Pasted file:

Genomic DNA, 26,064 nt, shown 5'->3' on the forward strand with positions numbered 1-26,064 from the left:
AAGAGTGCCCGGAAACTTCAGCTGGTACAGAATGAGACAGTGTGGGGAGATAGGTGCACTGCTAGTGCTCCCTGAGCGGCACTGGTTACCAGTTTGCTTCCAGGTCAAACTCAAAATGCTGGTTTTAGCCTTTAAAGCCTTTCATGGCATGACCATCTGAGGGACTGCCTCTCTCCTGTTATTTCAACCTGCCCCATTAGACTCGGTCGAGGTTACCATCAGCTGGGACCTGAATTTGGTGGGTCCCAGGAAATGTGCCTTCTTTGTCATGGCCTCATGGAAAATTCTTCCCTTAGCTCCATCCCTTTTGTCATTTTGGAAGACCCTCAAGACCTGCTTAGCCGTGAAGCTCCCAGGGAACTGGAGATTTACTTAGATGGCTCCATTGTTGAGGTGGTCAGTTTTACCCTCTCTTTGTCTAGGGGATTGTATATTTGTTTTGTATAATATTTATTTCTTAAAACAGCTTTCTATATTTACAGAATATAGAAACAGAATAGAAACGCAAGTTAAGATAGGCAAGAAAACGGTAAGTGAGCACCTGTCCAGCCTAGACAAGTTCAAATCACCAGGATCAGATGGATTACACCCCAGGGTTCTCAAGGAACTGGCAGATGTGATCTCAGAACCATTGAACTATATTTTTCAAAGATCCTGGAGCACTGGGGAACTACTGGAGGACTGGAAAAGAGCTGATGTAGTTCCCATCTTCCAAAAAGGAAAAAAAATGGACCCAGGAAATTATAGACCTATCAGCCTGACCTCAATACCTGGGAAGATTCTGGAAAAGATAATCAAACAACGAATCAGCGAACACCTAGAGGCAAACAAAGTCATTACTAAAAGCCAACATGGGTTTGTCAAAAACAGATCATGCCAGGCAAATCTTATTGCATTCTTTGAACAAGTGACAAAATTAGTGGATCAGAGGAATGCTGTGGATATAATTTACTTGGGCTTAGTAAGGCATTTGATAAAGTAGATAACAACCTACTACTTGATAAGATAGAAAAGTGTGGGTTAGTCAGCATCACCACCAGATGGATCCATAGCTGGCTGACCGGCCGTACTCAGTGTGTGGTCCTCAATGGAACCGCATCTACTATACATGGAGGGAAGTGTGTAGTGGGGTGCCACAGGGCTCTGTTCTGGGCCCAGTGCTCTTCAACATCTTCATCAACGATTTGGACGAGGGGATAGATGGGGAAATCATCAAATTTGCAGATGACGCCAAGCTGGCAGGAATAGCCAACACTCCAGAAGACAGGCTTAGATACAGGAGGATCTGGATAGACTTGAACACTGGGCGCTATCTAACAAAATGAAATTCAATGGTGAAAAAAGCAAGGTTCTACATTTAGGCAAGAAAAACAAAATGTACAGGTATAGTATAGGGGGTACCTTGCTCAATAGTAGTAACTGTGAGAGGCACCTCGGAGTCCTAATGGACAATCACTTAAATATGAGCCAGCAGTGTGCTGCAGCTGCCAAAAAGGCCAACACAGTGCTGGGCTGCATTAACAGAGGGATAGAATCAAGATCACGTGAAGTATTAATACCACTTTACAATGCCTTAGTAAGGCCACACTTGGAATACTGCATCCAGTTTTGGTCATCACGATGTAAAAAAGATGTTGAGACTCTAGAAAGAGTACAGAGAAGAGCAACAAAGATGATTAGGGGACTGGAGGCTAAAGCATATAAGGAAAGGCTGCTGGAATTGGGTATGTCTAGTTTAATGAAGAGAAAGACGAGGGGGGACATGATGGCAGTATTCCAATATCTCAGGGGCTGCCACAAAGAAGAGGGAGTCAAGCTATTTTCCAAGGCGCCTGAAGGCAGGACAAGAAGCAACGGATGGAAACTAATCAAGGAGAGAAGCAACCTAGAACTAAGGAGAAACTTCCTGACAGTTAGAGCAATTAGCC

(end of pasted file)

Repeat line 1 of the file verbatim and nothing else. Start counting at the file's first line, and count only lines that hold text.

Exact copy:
Genomic DNA, 26,064 nt, shown 5'->3' on the forward strand with positions numbered 1-26,064 from the left: